A task force of prominent former federal government and UN officials, nonprofit leaders and climate experts today called for dramatic U.S. policy measures to address the global climate crisis and its impact on human migration. Among other things, the report urges increased aid to other countries to help populations adapt; aid for planned resettlement efforts abroad and at home; and dropping some immigration barriers so that more migrants can enter the United States.
The task force report is a response to a February 4 U.S. presidential executive order that directs national security adviser Jake Sullivan to deliver options to the president by August “for protection and resettlement of individuals displaced directly or indirectly from climate change,” and options for policy measures on a range of related objectives. The report will be delivered to a working group at the State Department.
Researchers say that tens to hundreds of millions of people may be displaced over the next few decades due to disasters and environmental changes related to climate. In countries including Honduras, Bangladesh and Burkina Faso, climate-related disasters are already leading to protracted displacement.
Eric Schwartz, co-chair of the task force and former U.S. assistant secretary of state for population, refugees and migration, said, “The magnitude and scope of the climate crisis demands dramatic policy measures, including historic increases in U.S. support for disaster risk reduction and climate adaptation, and new protections for refugees and others who will be on the move.”
One member of the task force is Alex DeSherbinin, a senior scientist at Columbia University’s Center for International Earth Science Information Network who studies climate-related migration. “Climate will increase the propensity of people to leave their own countries. These policy proposals are definitely a step in the right direction,” said DeSherbinin. He added, “The fundamental issues around migration are among the most politically fraught in our country right now.” He predicted that while the recommendations would get a strong hearing from the Biden administration, there might be more appetite for helping other countries induce people to stay home, rather than facilitating migration to the United States.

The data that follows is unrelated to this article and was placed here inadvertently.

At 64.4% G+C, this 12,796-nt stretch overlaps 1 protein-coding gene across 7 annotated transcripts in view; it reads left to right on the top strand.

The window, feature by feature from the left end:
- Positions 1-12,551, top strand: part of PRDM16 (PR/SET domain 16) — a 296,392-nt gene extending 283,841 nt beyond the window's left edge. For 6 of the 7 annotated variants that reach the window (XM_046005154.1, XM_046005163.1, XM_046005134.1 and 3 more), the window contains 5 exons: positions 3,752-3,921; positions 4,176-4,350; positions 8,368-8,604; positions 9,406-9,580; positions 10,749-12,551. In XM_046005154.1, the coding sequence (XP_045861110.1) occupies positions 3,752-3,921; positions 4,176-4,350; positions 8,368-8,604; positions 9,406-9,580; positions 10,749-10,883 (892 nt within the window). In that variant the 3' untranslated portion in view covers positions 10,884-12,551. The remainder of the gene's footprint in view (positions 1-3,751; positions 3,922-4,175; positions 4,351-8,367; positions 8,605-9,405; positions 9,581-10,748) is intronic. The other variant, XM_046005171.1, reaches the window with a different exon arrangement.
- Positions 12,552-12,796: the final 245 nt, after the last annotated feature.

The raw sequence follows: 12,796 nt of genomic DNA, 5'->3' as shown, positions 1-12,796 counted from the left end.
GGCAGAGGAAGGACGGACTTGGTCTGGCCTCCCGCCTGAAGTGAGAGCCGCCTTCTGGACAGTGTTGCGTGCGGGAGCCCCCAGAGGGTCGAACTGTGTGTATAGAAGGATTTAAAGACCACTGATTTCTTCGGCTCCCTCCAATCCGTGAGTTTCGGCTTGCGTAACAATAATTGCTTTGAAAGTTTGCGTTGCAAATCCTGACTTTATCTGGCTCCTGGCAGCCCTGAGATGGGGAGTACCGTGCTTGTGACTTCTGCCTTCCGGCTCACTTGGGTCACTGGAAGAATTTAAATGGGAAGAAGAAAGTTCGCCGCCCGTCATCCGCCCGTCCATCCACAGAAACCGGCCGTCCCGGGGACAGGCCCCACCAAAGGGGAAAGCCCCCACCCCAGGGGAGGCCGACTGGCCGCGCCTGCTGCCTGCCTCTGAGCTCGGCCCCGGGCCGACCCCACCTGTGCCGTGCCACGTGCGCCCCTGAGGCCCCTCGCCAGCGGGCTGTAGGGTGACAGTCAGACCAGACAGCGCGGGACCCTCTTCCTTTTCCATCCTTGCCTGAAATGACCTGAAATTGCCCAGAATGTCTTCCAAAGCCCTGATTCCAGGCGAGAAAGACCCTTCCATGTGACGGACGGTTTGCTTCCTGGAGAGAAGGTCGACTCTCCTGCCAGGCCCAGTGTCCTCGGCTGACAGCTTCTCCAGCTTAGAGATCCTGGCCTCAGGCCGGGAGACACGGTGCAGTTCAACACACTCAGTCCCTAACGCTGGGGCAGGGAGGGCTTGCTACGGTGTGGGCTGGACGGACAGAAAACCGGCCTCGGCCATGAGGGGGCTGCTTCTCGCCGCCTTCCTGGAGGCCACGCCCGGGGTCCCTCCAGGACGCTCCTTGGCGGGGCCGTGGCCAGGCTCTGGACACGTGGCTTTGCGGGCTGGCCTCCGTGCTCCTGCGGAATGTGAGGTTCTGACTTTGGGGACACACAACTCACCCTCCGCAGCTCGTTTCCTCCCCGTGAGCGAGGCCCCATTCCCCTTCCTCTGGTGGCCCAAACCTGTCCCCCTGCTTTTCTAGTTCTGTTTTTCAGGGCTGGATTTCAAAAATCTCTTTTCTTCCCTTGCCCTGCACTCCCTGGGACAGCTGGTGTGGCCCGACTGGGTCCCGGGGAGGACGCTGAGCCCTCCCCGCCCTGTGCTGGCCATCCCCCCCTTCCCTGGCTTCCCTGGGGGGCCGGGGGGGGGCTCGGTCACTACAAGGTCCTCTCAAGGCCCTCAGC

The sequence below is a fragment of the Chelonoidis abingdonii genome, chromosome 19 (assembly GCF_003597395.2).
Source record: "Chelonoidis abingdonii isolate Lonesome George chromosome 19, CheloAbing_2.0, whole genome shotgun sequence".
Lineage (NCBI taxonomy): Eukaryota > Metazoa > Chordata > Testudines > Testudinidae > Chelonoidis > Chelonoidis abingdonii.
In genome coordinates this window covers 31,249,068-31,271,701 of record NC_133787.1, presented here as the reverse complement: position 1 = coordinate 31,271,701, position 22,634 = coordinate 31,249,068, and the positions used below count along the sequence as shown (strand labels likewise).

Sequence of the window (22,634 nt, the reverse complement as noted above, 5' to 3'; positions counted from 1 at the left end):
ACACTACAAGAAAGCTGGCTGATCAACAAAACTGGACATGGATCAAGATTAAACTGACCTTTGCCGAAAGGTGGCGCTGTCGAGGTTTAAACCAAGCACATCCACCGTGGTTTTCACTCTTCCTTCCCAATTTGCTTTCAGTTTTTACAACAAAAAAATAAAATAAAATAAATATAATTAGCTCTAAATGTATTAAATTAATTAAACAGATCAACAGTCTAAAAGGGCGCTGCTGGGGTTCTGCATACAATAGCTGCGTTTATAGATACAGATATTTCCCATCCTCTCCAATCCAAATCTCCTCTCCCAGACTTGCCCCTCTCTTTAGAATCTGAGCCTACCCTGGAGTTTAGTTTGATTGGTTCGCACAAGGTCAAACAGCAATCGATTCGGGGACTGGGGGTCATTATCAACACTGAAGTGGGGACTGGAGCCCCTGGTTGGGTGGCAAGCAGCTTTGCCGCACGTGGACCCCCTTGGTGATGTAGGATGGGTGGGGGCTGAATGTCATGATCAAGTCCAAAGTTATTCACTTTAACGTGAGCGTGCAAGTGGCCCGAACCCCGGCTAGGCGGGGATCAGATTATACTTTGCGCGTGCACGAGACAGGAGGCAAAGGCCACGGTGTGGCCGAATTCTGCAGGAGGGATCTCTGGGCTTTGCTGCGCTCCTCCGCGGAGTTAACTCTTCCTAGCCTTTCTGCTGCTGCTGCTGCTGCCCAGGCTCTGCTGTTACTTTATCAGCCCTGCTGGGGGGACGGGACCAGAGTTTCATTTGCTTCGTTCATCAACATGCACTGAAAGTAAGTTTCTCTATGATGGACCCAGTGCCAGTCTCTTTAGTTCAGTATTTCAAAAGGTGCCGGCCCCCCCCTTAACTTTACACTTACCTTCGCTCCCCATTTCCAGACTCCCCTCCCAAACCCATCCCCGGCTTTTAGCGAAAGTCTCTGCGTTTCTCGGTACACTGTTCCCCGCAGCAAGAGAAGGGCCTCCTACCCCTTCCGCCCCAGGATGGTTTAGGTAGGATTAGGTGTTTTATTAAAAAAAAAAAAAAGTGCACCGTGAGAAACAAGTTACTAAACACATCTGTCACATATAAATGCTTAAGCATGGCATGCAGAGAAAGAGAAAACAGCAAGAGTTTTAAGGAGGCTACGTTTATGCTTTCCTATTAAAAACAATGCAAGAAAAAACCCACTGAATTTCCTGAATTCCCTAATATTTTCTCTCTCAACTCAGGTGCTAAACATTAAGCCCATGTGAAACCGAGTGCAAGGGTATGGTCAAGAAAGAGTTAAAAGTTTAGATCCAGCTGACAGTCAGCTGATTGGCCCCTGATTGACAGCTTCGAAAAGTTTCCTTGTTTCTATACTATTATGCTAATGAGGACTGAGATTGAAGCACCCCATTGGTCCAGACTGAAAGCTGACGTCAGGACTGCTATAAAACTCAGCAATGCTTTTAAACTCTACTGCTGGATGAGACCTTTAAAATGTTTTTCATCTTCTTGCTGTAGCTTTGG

Among the task force’s recommendations:
- A commitment to provide $1 billion in support for global disaster risk reduction—an increase in existing U.S. support by over $500 million annually—and support for a new Global Risk Reduction and Resilience fund.
- An increase by 60 percent, to up to $4 billion, in funding for international climate change programming, with a focus on adaptation, plus targeted development assistance and financing of local communities in affected countries.
- New measures to protect and resettle refugees coming from climate-impacted regions.
- Resettlement and asylum for forced migrants who do not meet the refugee definition, but who are unable to return safely to their countries due to disasters resulting from the effects of climate change.
- Use of temporary protected status to protect victims of disasters exacerbated by the effects of climate change, along with legislation that would authorize the administration to provide a pathway to permanent residence and citizenship for groups who have had this status for more than five years.
- Expansion of traditional migration pathways for labor, education and family reunification in order to respond to migration pressures resulting from climate change.
- Encouraging the UN to adopt principles recognizing internal displacement within a country’s own borders, and encouraging World Bank efforts to direct funding to support internally displaced people.
- Provision of international financial support for planned relocation initiatives, and strengthening of support for planned relocation efforts within the United States.
Members of the 14-person task force come from a wide variety of organizations including Refugees International, the Church World Service, and a half-dozen universities and think tanks. Previously, a number of them served in the U.S. departments of State and Justice, and at the U.S. Agency for International Development.
Adapted from a press release by Refugees International.